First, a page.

Thanks for pointing out the list of mates in Wikipedia. It never occurred to me to list them in Wikipedia, but I should have. The article misses a few mates, but it does make my collection nearly redundant (except possibly the connection to the games).

It's good to hear from you, and I trust all is well.

All the best,

Premium Chessgames Member
  agb2002: <CHESSTTCAMPS: ...

Threat recognition is perhaps the most difficult skill to master, especially for those of us who focus on offense. >

That's why I routinelly include imminent threats in the preliminaries to my solution. It's a simple method to create a habit I can use in real games.

By the way, the machines we sent to Ohio last year have shown such performance that a large company specializing in industrial plants became interested in producing them for the American market. So, it is very likely that I'll become a temporary neighbor of Wisconsin early next year to train their engineers on the calculation (sizing/rating) of these machines.

Dec-17-11  Patriot: Good morning <CHESSTTCAMPS>! Congrats on finding another solution to yesterday's puzzle! 48.b5 also wins. After I walked away from the puzzle, I tried to "blind solve it" and considered 48.b5 axb5 49.a6 bxa6 50.Rxa6 and thought it was a very interesting continuation. I dismissed it however, for the wrong reason. I thought black could just play 48...Bxb5 but I guess without looking at the board I didn't see 49.Kxg6.

Good job!

Premium Chessgames Member
  agb2002: <CHESSTTCAMPS: <That's why I routinelly include imminent threats in the preliminaries to my solution. It's a simple method to create a habit I can use in real games.>

Sorry for the late response - I hadn't been monitoring my forum lately.>

Neither I. It seems we have better things to do.

<I had noticed this feature of your posts and have recently made a point of adding this good habit to my write-ups when it is particularly relevant to my thought process.>

I also tried to guess the opening from which the position came, to accumulate some knowledge about what tactics one can expect from what openings but I forgot that habit.

<<By the way, the machines we sent to Ohio last year have shown such performance that a large company specializing in industrial plants became interested in producing them for the American market. So, it is very likely that I'll become a temporary neighbor of Wisconsin early next year to train their engineers on the calculation (sizing/rating) of these machines.>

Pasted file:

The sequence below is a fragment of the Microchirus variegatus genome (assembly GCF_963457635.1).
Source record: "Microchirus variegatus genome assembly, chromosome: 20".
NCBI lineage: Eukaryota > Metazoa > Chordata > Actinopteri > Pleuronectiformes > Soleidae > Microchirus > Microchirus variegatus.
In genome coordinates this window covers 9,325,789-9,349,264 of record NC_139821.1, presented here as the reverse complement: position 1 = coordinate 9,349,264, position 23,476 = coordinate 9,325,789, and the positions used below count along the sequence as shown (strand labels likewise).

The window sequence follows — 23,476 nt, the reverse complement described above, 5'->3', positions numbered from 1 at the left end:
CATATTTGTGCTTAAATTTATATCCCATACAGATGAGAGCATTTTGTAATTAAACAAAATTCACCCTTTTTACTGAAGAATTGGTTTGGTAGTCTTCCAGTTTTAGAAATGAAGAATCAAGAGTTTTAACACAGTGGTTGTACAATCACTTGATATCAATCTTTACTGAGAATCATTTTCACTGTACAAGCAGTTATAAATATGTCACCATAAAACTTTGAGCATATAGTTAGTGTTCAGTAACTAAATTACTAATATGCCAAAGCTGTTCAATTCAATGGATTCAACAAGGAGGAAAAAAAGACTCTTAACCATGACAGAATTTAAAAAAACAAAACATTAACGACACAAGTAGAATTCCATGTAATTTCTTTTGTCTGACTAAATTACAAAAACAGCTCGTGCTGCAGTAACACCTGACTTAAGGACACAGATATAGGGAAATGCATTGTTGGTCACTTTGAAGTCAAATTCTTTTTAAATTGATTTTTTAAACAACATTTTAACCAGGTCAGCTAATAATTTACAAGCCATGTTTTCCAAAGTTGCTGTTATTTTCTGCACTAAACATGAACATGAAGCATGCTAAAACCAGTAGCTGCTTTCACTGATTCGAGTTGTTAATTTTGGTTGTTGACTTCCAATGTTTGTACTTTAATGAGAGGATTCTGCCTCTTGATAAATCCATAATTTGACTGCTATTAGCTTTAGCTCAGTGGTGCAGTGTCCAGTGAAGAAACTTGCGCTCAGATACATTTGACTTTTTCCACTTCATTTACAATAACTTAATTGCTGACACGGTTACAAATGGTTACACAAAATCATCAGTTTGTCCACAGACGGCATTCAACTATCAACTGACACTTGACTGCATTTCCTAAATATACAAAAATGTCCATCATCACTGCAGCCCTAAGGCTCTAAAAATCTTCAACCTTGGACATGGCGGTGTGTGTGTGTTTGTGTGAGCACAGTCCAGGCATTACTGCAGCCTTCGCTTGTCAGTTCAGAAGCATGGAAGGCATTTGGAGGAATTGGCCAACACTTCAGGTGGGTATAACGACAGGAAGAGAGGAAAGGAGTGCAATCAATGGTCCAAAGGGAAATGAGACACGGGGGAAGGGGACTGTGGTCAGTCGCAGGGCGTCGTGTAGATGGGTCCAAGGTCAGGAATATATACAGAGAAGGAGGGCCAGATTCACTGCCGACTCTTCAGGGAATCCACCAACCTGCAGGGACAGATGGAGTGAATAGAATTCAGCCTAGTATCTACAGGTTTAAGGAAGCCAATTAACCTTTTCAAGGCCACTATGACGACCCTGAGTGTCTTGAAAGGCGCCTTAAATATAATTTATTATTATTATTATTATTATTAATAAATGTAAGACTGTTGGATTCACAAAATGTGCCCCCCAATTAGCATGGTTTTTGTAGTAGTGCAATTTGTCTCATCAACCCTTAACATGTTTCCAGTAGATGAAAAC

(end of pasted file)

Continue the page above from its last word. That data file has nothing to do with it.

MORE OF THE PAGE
Congratulations on your success in this endeavor and I hope you enjoy your stay in Wisconsin. I was just writing a Christmas letter to an old professional client who now works in neighboring Minnesota. If you are up there in the winter, I hope the weather is kind to you.>

Thank you!

<Speaking of fine Spanish products, I must tell you that the Clementines we've been receiving from Spain this autumn are perhaps the best citrus fruit I've ever tasted.>

If you want to impress your friends you should consider three Spanish products:

1. Iberic ham. There's nothing like this. Unfortunately it's a bit expensive.

2. Good wine from Bullas or Jumilla (villages in my region, Murcia). The dry weather tends to produce pretty solid wines with higher etanol contents. Comparing one of these wines with any other is like comparing a beefsteak with a vichyssoise. Nothing to do.

3. A table football with two-leg players, the Spanish version. It is terribly addictive.

Premium Chessgames Member
  agb2002: <<If you want to impress your friends you should consider three Spanish products:...>

All of these suggestions sound wonderful, but I'm keeping to a fairly tight budget right now. Boxes of about 20 clementines sometimes sell for as low as $3.99 at Giant food stores, a terrific bargain. Later in the season, when the quality is not so good, the price sometimes rises to $10 or more - go figure.>

Yes, we experience similar price increases here.

In general terms, the best quality fruit we produce is reserved for exportation with all the warranties of the European Union. Moroccan fruit does not have such warranties, for instance, the use of questionable pesticides, so you should make sure that you won't get Moroccan fruit labeled as a Spanish product.

Similarly, avoid some Italian "products", for example, extra virgin olive oil because it is actually Spanish oil: we sell it to Italy and they relabel it, making it much more expensive. You surely prefer to pay the quality but not a fashionable brand.

<I hope that you and your family enjoyed a wonderful Christmas.>

Thank you, I wish you the same for you and your family and a good New Year.

Jan-16-12  David2009: And Happy New Year to you too! You are back to top form with your recent posts.
Premium Chessgames Member
  agb2002: Just noticed you recovered your forum!

Welcome back!

Premium Chessgames Member
  agb2002: <Still working actively in applied mathematics, I presume?>

Yep. There is a curious phenomenom in the way the careers of many engineers (and other pros) evolve: they seem to abandon progressively a number of technical aspects of their work in favor of treating customers more closely. Some kind of shift from technical to commercial operations.

Therefore, someone has to deal with the dirty jobs: dealing with and programming the mathematical models controlling the physical processes, analyzing experimental data, digesting relevant technical papers and theses to stay competitive, etc.

Premium Chessgames Member
  CHESSTTCAMPS: This sounds familiar. When I was doing consulting, one definitely had to be a jack of all trades.